“I used to wake up in the middle of the night just to look at my first pointe shoes, or walk in them to go to the bathroom,” says Les Ballets de Monte-Carlo soloist Noelani Pantastico. A dancer’s first pair of pointe shoes are like a graduation cap: They mark a rite of passage. Finding the right cap is tricky, however—and that cap isn’t always comfortable right away. All students require a bit of time to develop their own pointe shoe routines and rituals. But ballet teachers have passed down many tried-and-true solutions to common pointe problems over the years. Share these tips with your new pointe dancers to ease their transition.
Finding the best shoe for a beginner can be a daunting process. “The first fit is the most important because it sets you up for the future,” says Mary Carpenter, pointe shoe expert and fitter for Freed of London.
Be clear about your shoe preferences when sending students to be fitted. There are generally two schools of thought: Some think beginners need a hard shoe for support, while others prefer a softer pair that help develop the supporting ankle and leg muscles. Judy Weiss, master pointe shoe fitter at Grishko, says: “George Balanchine thought that a very light shoe would force students to learn to work their feet instead of being held up by the shank. I’ve been fitting shoes that way ever since.” (If you do encourage your students to buy soft shoes, however, be sure to have them begin with very simple strengthening exercises at the barre to avoid the risk of injury.)
Get to know the pointe shoe fitters in your area, and send your students to the one who best adheres to your ideals. Having all of your students work with one reliable fitter will help ensure that both the students’ needs and your preferences are satisfied.
Once students buy that famous first pair, a few adjustments will probably need to be made. Every dancer’s break-in routine is personal, but show your students some of the more common tricks and techniques to get them started.
Carpenter uses the heel of her hand to flatten a new box before giving the shank a bend at the 3/4 mark. “Once the shoe is on, I mark where the natural arch lies and then curl that part over the barre,” she says. Water can soften the bunion area of the box, but should be used sparingly. Kathy Sullivan, who has taught pointe at STEPS on Broadway for 15 years, uses a spray bottle on the outer sides of the box and then has students work while the shoes are still damp. “That way, the shoes conform nicely to the shape of the foot and half-toe action is easier,” she says. But it’s best to discourage bending shanks to extreme pliability or dousing shoes in water, which “kills” them too quickly.
If the shoes do become too soft, Weiss recommends applying Jet Glue or Pointe Shoe Glue on the inside to the softened areas. Gluing too soon can warp the shoes, so Pantastico stresses doing this only after wearing. “You need to allow the dancer to mold the shoe to her own shape,” she says, and warns dancers to be sure that the tip of the shoe remains flat after gluing.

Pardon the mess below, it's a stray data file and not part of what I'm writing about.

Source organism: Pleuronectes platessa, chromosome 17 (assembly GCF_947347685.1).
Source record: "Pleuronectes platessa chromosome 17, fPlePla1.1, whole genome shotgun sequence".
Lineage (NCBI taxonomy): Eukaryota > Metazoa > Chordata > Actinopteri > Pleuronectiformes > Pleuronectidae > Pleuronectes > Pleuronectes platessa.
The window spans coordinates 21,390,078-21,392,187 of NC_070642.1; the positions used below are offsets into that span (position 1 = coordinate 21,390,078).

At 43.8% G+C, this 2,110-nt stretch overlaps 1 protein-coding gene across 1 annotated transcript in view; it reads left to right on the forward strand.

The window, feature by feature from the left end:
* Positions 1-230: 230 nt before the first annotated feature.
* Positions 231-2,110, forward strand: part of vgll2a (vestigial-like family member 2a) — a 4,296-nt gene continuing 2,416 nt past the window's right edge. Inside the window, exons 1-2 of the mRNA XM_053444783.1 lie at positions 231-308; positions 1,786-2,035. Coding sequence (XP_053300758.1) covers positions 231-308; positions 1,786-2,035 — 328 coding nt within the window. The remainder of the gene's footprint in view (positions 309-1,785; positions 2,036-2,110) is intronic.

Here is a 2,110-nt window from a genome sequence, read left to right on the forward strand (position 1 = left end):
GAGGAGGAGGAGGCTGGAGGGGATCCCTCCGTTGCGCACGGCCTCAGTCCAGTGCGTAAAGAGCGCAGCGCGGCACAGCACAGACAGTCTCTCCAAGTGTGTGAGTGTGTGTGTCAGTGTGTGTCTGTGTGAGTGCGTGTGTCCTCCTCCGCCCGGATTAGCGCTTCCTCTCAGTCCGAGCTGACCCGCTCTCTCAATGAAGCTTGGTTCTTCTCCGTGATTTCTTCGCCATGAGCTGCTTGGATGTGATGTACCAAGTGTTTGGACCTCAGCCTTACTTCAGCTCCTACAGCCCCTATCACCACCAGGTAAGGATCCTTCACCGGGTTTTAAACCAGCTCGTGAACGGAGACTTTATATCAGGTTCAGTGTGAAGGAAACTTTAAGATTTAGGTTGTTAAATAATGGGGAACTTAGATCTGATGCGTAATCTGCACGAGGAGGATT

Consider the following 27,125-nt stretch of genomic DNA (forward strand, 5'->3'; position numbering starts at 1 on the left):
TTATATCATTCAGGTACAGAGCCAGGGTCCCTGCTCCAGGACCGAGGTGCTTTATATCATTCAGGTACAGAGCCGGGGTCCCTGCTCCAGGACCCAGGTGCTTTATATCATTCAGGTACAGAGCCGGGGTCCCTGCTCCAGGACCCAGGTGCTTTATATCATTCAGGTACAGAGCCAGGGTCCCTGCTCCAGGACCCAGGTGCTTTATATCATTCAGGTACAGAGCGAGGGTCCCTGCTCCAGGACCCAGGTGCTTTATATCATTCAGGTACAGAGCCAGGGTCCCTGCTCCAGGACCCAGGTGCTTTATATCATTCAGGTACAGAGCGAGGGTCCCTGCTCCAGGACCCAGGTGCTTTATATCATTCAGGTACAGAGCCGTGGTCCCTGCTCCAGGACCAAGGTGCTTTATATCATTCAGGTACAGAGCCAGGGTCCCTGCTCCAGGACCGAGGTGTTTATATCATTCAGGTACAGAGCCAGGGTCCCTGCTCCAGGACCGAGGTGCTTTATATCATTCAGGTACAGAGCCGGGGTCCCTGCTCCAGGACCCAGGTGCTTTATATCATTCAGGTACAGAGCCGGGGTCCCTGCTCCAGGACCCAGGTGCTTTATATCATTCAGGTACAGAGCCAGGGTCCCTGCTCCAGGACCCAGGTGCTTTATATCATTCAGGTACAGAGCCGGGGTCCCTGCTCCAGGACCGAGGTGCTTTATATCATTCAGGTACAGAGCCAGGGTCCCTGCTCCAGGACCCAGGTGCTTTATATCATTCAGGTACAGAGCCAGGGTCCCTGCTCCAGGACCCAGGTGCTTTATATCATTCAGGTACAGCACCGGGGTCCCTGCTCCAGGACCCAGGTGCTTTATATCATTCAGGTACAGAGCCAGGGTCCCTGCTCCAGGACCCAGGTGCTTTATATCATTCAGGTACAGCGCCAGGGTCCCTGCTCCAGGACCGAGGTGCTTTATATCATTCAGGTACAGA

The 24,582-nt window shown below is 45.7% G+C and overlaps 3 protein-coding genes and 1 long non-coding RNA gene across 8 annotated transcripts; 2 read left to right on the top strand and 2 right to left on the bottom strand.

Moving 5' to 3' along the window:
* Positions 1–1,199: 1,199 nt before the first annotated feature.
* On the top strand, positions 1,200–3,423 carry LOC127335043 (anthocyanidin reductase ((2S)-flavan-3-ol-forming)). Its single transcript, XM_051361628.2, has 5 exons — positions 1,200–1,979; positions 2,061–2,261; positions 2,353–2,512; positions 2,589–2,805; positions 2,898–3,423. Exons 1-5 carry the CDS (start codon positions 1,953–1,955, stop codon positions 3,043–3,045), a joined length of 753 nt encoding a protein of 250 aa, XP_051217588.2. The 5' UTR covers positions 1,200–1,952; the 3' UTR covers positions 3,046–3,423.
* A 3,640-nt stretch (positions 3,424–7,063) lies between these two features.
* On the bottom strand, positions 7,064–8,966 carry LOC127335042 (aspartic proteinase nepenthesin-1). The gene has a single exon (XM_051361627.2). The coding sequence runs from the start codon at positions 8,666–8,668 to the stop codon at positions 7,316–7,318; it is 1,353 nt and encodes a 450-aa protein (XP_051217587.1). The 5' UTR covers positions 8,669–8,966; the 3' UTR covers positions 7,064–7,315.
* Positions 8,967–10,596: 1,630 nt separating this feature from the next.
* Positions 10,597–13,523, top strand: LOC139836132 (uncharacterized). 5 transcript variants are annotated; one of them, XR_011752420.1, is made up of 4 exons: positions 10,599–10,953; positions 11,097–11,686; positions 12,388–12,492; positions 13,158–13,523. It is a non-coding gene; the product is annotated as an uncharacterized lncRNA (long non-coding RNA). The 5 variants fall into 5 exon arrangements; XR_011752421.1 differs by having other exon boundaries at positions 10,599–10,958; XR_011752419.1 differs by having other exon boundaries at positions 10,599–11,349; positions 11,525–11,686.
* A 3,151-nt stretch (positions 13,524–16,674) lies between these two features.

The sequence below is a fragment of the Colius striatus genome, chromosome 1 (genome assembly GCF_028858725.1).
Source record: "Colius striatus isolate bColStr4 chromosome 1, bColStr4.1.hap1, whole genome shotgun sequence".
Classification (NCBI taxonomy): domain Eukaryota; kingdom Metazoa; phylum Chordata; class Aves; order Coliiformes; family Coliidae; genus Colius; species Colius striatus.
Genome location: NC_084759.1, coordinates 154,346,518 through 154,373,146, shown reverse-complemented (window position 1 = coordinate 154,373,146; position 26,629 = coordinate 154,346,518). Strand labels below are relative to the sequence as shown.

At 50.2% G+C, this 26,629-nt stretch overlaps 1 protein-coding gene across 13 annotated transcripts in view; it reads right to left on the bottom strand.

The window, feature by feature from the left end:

“The ribbons are like the icing on the cake, but they’re also functional,” says Carpenter. To help your students determine where to place their ribbons, Weiss suggests that you have them fold the heel of the shoe in toward the box, marking where it meets the side satin. When attached there, ribbons support the arch without hindering the demi-pointe position. Many instructors also tell new students to sew ribbons deep inside the shoe, so they nearly touch the shank, which helps stabilize the heel and allows the shoe to move with the foot.
Sullivan recommends using ribbons with built-in elastics, which provide more give around the Achilles tendon. “They are the greatest invention this decade! They give everyone a snug fit around the ankle,” she says.
Advise your dancers to use thicker thread—or even dental floss—when sewing their ribbons, to keep them securely fastened. And show them how to melt the ends of pointe shoe ribbons with a lighter to prevent unsightly fraying.
What’s on the Inside Counts
Every dancer’s foot is different, but generally “less is better,” says Weiss, when it comes to choosing toe pads. Silicon gel pads that cover only the top of the toes and bunion area allow the sole of the foot to feel the floor, as does lambs-wool, a more traditional cushion. Have students experiment with varying amounts of padding.
Toe spacers can help feet conform more comfortably to the box. Have students with bunions or slanted toes try a spacer between the first and second toes. This stabilizes the foot inside the shoe and relieves pressure on the sides of the foot. Toes may also be taped to prevent blistering, but be sure to tell students to allow enough leeway for them to bend. Pantastico prefers construction-grade painter’s tape to avoid too much bulk.
Though it can be a painful process, beginning pointe work—especially when your students are armed with these tips—is an exciting, transformational part of a dancer’s career. As Carpenter puts it, “It is a privilege to be on pointe. It’s a step toward becoming a ‘real ballerina.’”
Taylor Gordon is a dancer and writer in NYC.